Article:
What's All This Then?
What's All This Then?
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We jumped in the car and drove to Minneapolis to make
a documentary about Aesthetic Apparatus: Found and Reused.
Field-Tested by Heidi Moorman
in Mumbai, India
In the summer of 1987, I took a summer job working with a landscaping crew on an Air Force base in south Georgia. No one understood why I wanted to spend my summer picking weeds, especially my new co-workers a mix of ex-con types and social rejects. My dad, an Air Force Colonel, was the base commander (kind of the mayor of the air base). Being the commander's daughter and a college student, I immediately was looked upon as a privileged kid and not cut out for the job. The hours were long; the work was very physical; and heat next to the runways was brutal. It was the highest paying summer job I could find, and I was determined to prove that I could handle it. All summer as I picked weeds, planted flowers, and trimmed bushes, I thought about the day I would leave for my semester abroad.
St. Mary's College had a program called ‘Semester Around the World.’ As soon as I read about the program, I knew it was for me. Five weeks traveling around Asia, followed by three months studying and traveling in India. Ever since my family had lived in Europe, when I was in grade school, I had wanted to go to India. Our summers were spent traveling around Europe with my mom in our VW van. She dragged us to every museum, monument, and mausoleum she could find, always with her big art book in tow. I spent hours in the back of our van, looking at the pages of art, but was always intrigued by the Taj Mahal.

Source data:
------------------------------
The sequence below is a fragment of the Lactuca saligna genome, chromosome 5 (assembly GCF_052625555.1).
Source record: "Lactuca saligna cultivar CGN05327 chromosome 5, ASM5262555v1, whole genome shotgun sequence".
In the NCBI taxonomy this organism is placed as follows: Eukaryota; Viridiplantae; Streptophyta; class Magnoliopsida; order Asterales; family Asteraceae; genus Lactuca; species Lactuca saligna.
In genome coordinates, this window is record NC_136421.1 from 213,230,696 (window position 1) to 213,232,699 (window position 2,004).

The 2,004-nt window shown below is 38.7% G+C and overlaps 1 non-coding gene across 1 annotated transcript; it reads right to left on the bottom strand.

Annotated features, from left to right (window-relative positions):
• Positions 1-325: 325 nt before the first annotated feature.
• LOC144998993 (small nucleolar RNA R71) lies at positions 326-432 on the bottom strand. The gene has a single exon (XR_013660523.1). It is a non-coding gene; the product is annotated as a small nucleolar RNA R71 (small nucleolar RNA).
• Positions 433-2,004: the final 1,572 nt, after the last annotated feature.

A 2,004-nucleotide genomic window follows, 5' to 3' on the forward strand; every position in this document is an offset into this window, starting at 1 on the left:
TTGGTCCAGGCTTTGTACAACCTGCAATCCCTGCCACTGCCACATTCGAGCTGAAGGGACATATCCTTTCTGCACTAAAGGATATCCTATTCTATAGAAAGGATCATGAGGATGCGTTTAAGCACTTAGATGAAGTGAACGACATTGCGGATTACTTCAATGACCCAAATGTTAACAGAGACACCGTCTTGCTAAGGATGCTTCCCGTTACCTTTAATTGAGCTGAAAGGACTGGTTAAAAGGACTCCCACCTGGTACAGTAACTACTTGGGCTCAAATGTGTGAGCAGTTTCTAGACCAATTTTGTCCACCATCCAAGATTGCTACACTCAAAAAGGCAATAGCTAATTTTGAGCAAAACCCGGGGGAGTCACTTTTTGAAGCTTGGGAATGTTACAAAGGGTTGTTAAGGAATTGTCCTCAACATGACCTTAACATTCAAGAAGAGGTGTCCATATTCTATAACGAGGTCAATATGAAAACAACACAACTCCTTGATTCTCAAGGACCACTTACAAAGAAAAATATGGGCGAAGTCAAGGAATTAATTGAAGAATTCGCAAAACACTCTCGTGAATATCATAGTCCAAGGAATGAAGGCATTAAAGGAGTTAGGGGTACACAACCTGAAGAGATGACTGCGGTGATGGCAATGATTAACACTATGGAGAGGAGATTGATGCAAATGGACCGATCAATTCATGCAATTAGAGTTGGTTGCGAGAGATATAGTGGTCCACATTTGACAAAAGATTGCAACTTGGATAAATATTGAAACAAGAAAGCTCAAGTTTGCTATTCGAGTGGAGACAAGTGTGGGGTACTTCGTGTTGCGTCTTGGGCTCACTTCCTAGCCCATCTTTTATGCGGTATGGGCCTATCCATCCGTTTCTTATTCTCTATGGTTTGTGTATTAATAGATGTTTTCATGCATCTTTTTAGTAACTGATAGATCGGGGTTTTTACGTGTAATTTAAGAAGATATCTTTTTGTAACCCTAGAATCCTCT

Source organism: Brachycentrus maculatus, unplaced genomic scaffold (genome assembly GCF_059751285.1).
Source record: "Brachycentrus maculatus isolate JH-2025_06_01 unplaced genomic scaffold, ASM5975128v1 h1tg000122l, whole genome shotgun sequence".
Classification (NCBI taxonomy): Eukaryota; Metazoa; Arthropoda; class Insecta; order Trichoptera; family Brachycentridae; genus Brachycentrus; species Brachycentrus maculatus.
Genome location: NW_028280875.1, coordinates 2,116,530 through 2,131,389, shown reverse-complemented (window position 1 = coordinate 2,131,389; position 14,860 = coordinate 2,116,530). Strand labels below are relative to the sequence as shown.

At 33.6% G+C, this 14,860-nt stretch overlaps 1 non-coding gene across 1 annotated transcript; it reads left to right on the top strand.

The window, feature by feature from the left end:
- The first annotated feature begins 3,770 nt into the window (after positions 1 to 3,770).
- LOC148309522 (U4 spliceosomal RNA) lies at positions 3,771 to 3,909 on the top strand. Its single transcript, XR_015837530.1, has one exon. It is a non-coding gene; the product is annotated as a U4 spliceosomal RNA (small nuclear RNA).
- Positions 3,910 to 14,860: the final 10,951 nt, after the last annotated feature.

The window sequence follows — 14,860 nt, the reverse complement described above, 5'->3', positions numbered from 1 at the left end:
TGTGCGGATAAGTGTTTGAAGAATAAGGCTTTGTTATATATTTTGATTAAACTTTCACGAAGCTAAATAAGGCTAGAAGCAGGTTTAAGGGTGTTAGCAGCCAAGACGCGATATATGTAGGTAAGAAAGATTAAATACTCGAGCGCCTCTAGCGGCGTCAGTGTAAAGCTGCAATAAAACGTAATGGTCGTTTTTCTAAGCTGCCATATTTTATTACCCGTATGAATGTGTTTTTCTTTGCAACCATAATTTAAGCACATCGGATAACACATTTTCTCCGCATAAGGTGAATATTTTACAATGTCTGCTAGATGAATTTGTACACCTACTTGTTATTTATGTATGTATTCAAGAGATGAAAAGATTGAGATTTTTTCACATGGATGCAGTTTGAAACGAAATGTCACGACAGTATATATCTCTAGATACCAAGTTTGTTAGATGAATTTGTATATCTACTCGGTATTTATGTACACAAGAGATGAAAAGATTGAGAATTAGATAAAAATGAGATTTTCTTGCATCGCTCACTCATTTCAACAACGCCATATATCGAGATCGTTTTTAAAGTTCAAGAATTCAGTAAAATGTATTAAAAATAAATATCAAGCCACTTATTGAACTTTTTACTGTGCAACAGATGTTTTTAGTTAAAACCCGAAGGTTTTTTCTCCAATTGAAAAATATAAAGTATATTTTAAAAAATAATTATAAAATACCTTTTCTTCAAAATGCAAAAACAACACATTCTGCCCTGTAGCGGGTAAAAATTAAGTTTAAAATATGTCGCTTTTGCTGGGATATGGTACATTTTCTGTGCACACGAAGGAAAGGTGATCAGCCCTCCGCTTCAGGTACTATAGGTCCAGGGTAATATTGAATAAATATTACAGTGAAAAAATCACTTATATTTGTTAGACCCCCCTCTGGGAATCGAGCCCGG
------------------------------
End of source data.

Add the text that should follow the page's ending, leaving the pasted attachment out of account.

In 1987, going to India was unconventional. Finding a book about India in Valdosta, Georgia was unfathomable, so I special ordered a travel guide. My mom also found a book by Dominique Lapierre called The City of Joy, so I packed it in my bag.
Somewhere between Japan, China, or Thailand, I began reading about the struggles of an impoverished Calcutta rickshaw driver and a priest he befriends. The images of the slums, disease, and human misery horrified me. The social injustice angered me. And the compassion and love for fellow human beings inspired me.
When I arrived in Bombay, now Mumbai, I felt as though I was entering the book. Mile after mile of makeshift cardboard houses and people sleeping on the ground. I felt like I had been there before. I never picked up the book again to finish it; it almost seemed pointless. I felt as though I was living the book from the sidelines. I could smell the stench of the streets and the jasmine in the women's hair. I could see the the beautiful smiles and twinkly eyes through the filth on the children. I could witness, first hand, the vividly colored saris of the women begging on the streets. I could hear the constant honking of the overcrowded buses and the lovely ragas coming from the temples. I could taste the cardamom and mustard seeds, and the tangy guavas picked on the roadside.
More than any tour guide could, The City of Joy prepared me for what I was about to experience. Though I didn't live my three months in India like the rickshaw driver in the book, I was able to have a better understanding of the people with whom I came in contact on the streets and in the college I attended in Madras.
Heidi Moorman owns Big Delicious Planet Catering in Chicago. She loves to read, travel, and cook Indian food.
Read the next Field Test by Jon Parker